Triple-Olympian Eve Muirhead thinks Aberdeen’s Rebecca Morrison will learn from her experiences at the World Junior Curling Championships in the Granite City.
Speaking to the Evening Express as Team Morrison played their final game, the sport’s star and Olympic bronze medallist in Sochi 2014, noted the “massive” influence the competition had on her own career.
Scotland’s women lost their final match last night – a narrow 7-6 defeat to Russia – which left them ninth in the table with a record of three wins and six losses. As a result of this, they have been relegated to January’s B-world championships in Lohja, Finland, alongside Turkey and Russia.
Muirhead, 27, who was at Curl Aberdeen to support the women, said: “I think it’s massive (for Rebecca). Having been at several world juniors, it’s where you learn everything.
“I can definitely say that’s where I learned the majority of my curling.
“You don’t play as much high-class curling until you come to international events.
“For Rebecca and the rest of the girls, they should be learning as much as they can out there.
“When you’re in your home city as well, it’s a dream come true for any curler to play your first international event there.”
Team Muirhead are currently dealing with their own disappointment. After returning from the Pyeongchang Winter Games medal-less, they last week lost a play-off for the Scottish national title and their place at the senior worlds to Hannah Fleming’s rink.
The skip, who won the world junior title four times in five years and only missed the other year, 2010, to compete at the Vancouver Olympics, said: “Every athlete goes through highs and lows. I always believe you’ve got to learn how to lose before you learn how to win.
“I can assure you I’ve been through a lot of very tough losses.
“One of the hardest was just last week (the Scottish play-offs), but that’s sport – it comes down to the smallest of margins.
“I know in a lot of their games here, they’ve been very close, they’ve been 4-1 or 5-1 up and lost the game.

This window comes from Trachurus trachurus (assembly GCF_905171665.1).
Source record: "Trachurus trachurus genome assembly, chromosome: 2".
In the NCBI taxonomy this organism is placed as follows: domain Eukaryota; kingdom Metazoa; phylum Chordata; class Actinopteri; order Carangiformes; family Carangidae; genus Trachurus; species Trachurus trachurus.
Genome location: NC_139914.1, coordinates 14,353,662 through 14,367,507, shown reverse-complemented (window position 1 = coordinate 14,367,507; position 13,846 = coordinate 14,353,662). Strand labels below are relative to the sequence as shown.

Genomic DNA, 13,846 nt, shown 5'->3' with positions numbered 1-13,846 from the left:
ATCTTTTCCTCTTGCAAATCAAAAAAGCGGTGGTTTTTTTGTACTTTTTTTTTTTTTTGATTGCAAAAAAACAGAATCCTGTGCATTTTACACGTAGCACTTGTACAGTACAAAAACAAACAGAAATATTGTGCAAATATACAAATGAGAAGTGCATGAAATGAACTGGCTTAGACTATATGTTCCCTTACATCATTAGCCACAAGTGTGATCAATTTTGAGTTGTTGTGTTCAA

“It can only come with experience. I know a lot of teams out there – the Swedish and the Canadians – have a lot of experience under their belts.
“They’ve got to learn as much as they can, enjoy it and work out what you can build on for future times.”
The Scots’ match with Russia – which saw the original Team Morrison line-up restored – was tied after the first five ends, with Russia scoring two points before the interval to bring the score to 3-3.
In the championships, the women’s rink had shown a tendency to give up an early lead and then find themselves behind.
In the sixth end, they used the hammer to pull 5-3 ahead, however, were pegged back again when the Russians took it to 5-5 after the seventh.
Morrison curled a great penultimate shot to the button in the eighth end to make it 6-5, before a scoreless ninth.
The final end was heartbreaking for the result-battered Scots, however, who conceded two points to exit the championships with another loss.
Morrison, 21, third Amy Macdonald and second Hailey Duff are too old for the juniors next year, but lead Leeanne McKenzie, 18, could potentially appear at another world juniors.
Undefeated Sweden, containing Pyeongchang gold medal-winner Jennie Waahlin, were set to take on Norway in today’s women’s semi-finals, while Canada were up against China for a place in tomorrow’s final.
It’s not all doom and gloom for the women’s game in Scotland. If the team sent to Finland for the junior B-worlds place highly, they’ll still be a next year’s world juniors proper.
It was, however, much better news in the men’s draw.
Ross Whyte’s unstoppable rink completed their blemish-free progression through the round-robin with a 7-3 win over Sweden.
They were set to contest their semi-final with Switzerland in tonight’s evening session.
The other semi-final is Canada v United States.